Florence Campbell was born in Woolloomooloo, Sydney on September 5th 1845, the eldest daughter of Ann and Robert Campbell. Her father had made his fortune as a merchant, and in trading in gold after the big strike at Ophir in the Central West of New South Wales.
He also owned vast tracts of land in Victoria, South Australia and New South Wales. In early 1852 the family and their servants set sail for England aboard the ship Blackwall.
In addition to his numerous offspring, Robert Campbell was transporting a very large quantity of gold back to the old country;
The newspapers had much to say about Campbell and his new found wealth. From The Colonial Times (Hobart) March 26 1852;
‘Mr Robert Campbell, Tertius, who sailed in the latter vessel [The Blackwall] is understood to have realised a very large sum of money by his speculations in gold – some say ₤50,000. Of course he will be a great man in England.’
Subsequently, Campbell purchased the extensive estate of Buscot Park, located on the upper Thames near Lechlade and Faringdon. The house itself was built in the 1780’s by the estate’s original owner, Edward Loveden.
Robert Campbell introduced innovative farming methods, and treated his staff exceptionally well. But that is a story I have told elsewhere; this piece is about his daughter, the beautiful Florence.
On September 21 1864, nineteen year old Florence married a wealthy and dashing young officer in the Grenadier Guards, Alexander Louis Ricardo. It was a momentous day for Buscot. The wedding was written up in the Faringdon Advertiser and reprinted just before Christmas in the Sydney Morning Herald (It took several months for ships to travel from England to New South Wales). Goodness me, how her colonial friends in Sydney must have envied their old playmate!
Proceedings began mid morning, with eight carriages transporting the bridal party to the local church of St Mary’s. The bride was wearing a white silk dress overlaid with white tulle and decorated with the finest Belgian lace. On her striking auburn hair was a wreath of orange blossom. There were nine bridesmaids, including the bride’s younger sisters. Triumphal arches had been erected around the village, each bearing an appropriate motto; Gloria in excelsia! Long life and happiness! May they be happy!
The service was conducted jointly by the local vicar and the Bishop of Oxford. As the newly wed couple left St Mary’s the village schoolchildren strewed flowers before them and sang a song called Bridal Wishes;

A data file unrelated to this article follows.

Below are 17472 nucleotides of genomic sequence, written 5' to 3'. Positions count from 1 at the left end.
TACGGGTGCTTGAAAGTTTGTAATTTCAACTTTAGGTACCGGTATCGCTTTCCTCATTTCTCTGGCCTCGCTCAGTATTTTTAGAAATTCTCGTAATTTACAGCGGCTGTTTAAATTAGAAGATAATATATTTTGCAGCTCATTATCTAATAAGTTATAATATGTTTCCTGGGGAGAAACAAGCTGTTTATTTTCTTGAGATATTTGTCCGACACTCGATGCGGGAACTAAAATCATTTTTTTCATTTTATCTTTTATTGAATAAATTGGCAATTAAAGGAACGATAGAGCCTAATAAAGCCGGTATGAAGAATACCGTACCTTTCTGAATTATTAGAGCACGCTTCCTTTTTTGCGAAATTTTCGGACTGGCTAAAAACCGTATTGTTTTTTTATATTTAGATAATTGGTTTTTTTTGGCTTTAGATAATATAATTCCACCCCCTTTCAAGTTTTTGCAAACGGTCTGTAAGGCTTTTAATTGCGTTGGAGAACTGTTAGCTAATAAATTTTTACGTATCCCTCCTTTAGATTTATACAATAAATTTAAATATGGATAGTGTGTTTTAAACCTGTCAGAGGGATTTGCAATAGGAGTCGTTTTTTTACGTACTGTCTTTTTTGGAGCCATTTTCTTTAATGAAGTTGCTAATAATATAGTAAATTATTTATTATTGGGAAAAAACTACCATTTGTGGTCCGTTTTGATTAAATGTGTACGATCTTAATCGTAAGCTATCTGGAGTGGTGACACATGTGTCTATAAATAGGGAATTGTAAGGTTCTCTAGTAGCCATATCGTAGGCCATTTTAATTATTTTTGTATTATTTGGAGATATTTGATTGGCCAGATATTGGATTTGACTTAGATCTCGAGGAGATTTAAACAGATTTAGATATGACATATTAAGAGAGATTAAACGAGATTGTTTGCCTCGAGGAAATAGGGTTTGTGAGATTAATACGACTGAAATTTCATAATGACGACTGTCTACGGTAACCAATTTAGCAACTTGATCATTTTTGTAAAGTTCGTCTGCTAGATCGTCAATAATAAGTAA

Sweet be her dream, the fair, the young,
Grace, beauty, breathe upon her!
Music, haunt thou about her tongue,
Life, fill her path with honour!
THE CELEBRATIONS CONTINUE
A sumptuous wedding breakfast was held at Buscot Park. There were fine gifts from relatives and friends, but also from the staff. The farm workers who had been treated so well by Robert Campbell presented the couple with a book described as an ‘illustrated reference bible’. Campbell himself settled a massive twenty thousand pounds on his daughter. The Grenadier Band played as Florence and Alexander left for Faringdon station in a carriage drawn by four greys (with postillions). A special train had been arranged, to take them to London and hence to Hockham Hall in Norfolk. This was the home of the groom’s mother, Lady Catherine Ricardo, widowed daughter of the Earl of Fife. Until they established a home of their own the newlyweds intended dividing their time between Norfolk and Lady Catherine’s London home in Lowndes Square.
The second verse of the bridal song sung by the village children was as follows;
Sweet be her dreams,the fair, the young!
Grace, beauty, breathe upon her!
Music, haunt thou about her tongue!
So may she smile till life be closed,
And angel hands have crowned her!
If ever a couple seemed destined for marital bliss it was Alexander and Florence Ricardo. But life can deliver some strange and tragic twists. Ricardo was a violent drunkard and the marriage soon failed. The couple separated and Ricardo died young in 1871, from alcoholism.
On July 24 1878 Florence’s name appeared again in the Sydney Morning Herald, under the heading;
THE BRAVO MYSTERY
Mrs Bravo, wife of a barrister who recently died under mysterious circumstances at Balham, England, is said to have been a Miss Campbell, the daughter of Mr. Robert Campbell (tertius), formerly of Sydney. This lady married a gentleman named Ricardo, from whom she separated some months before he died….
This time her old friends and relatives in Australia would react with shock, and read ensuing reports on the Charles Bravo case with intense interest. For an account of the inquest, CLICK HERE. Those who know of Great Malvern’s famous Dr Gully will know the story, which is also told in my book, The Water Doctor’s Daughters.
If you would like to leave a comment please do! Just don’t forget to complete the little sum below the box before you press SUBMIT. A nuisance I know but it’s there to prevent spam.